On the Leading Edge: Improving Artificial Joint Performance
"Osteoarthritis is a degenerative disease that mostly affects the cartilage, the slippery tissue that covers the ends of bones in our joints," explains Kantor, whose specialties include hip and knee replacement surgery and minimally-invasive procedures for the hip and knee. "Osteoarthritis causes healthy cartilage – which allows our bones to glide over one another and also softens the shock of physical movement – to slowly break down. This can be due to the aging process or wear and tear."
Aging Baby Boomers
Have you noticed pain and stiffness in your knees or hips occurring more regularly as you've gotten older? Does it get worse after exercise and when you put weight or pressure on your joints? Perhaps you've also noticed some swelling around your joints, and a limited range of motion. If you're experiencing these symptoms you may have osteoarthritis, the most common type of joint disorder.
"The good news is that there are a multitude of treatment options we can make available to them," Kantor says. These include non-surgical options like anti-inflammatory medications, cortisone injections, supportive devices such as braces and splints, and physical therapy. "For those with more advanced disease, there are surgical interventions such as joint resurfacing, where we shave away the diseased surface of the joint and 'cap' it with an artificial surface, and total joint replacement, where the diseased joint is removed entirely and replaced with an artificial implant."
The bad news is that osteoarthritis is progressive. "Though a lot of patients are able to successfully manage their arthritis for many years with non-surgical treatments, the treatments become less effective at controlling their symptoms over time," says Kantor, who is also an assistant professor of surgery at Geisel School of Medicine at Dartmouth. "Eventually, many if not most of these patients seriously consider joint resurfacing or total joint replacement, which is today the only cure for osteoarthritis."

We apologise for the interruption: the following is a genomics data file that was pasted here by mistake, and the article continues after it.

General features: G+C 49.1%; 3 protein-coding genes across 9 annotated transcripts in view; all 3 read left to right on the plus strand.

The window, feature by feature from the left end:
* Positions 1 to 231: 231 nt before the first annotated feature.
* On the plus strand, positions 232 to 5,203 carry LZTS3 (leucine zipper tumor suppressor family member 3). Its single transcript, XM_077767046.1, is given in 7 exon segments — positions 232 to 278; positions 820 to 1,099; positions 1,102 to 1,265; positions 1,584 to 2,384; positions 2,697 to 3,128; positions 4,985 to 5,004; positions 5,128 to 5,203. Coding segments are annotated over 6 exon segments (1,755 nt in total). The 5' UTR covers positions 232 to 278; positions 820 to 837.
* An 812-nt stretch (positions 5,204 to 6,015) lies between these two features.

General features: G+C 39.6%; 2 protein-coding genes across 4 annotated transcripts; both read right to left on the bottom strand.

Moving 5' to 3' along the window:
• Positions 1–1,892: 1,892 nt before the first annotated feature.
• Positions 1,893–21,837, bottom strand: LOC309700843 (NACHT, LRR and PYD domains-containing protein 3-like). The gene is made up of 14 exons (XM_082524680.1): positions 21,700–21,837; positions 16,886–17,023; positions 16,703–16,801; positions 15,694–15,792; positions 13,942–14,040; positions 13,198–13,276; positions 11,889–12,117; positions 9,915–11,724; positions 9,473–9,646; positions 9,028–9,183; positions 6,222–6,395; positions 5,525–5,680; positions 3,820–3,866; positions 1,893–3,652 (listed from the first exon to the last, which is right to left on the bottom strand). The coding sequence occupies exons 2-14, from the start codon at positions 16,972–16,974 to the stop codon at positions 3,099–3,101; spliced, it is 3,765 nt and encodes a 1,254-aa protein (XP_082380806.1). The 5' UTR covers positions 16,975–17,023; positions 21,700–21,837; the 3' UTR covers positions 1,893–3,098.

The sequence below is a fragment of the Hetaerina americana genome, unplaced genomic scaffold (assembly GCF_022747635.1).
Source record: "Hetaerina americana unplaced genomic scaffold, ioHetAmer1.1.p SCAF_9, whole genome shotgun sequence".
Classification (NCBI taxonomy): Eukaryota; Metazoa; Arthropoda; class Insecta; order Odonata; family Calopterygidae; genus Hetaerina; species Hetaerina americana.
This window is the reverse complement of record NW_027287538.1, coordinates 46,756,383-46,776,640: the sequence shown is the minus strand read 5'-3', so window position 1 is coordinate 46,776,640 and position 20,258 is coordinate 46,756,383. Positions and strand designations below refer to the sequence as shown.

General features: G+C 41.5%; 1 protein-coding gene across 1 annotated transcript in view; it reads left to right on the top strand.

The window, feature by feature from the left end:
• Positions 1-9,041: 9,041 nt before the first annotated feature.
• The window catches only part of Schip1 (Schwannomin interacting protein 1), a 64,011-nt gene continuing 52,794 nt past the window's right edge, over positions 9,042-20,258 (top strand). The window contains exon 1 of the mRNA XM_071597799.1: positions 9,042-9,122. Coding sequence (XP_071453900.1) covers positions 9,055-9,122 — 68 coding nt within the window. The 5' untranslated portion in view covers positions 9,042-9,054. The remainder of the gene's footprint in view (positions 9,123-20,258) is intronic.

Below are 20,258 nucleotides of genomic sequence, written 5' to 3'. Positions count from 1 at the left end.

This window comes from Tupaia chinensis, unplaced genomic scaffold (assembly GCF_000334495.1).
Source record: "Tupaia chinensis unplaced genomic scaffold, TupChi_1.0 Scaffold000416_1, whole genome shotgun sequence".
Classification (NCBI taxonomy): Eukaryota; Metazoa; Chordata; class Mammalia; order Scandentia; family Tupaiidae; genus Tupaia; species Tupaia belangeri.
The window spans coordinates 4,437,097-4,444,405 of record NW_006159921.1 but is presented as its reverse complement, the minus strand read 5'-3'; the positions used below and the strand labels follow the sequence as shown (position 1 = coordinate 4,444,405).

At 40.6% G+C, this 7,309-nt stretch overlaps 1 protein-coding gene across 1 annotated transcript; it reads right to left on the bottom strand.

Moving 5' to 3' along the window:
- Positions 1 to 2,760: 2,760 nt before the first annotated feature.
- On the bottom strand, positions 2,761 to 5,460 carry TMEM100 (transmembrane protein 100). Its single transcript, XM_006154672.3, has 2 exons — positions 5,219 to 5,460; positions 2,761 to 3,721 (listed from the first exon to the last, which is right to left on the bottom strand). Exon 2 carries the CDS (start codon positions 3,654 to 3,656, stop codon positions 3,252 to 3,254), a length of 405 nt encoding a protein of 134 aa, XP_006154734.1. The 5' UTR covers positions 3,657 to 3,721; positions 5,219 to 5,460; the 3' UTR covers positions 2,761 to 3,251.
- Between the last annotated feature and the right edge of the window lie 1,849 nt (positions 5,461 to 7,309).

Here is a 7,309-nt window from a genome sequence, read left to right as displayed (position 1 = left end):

"How Will I Know?"
One question that Kantor gets asked a lot is, "How do I know when it's the right time to have surgery?"
"I tell them that the logical time is when they've exhausted the other treatment options, and they feel that the level of encroachment of their arthritis on their daily activities is no longer acceptable," he explains. "For some patients, that means not being able to get up in the middle of the night and walk comfortably to the bathroom. For others, it's not being able to walk 18 holes on the golf course."
Coming to the decision to have surgery requires much thought and consideration. That's why at D-H, orthopedic patients and their families are strongly encouraged to use the Office of Shared Decision Making to help them through this process. "We send them a video and other decision aids to review before their visit," says Kantor. "This allows them to learn more about their disease and treatment options. They then come to our office better informed and surer about their treatment preferences. That makes our encounter more productive as we work together to find the treatment solution that will truly work best for them."
Recent media reports about the premature failure of one particular all-metal hip implant – a model called the ASR (manufactured by DePuy) that was investigated by the FDA and voluntarily recalled from the market – has raised public concerns about the risks and durability of artificial joints.
But, says Kantor, with its long track record as a specialty – modern joint replacement has actually been around since the 1960s – decades of research, and advancements in technology and surgical techniques, joint replacement is one of the most successful procedures performed today.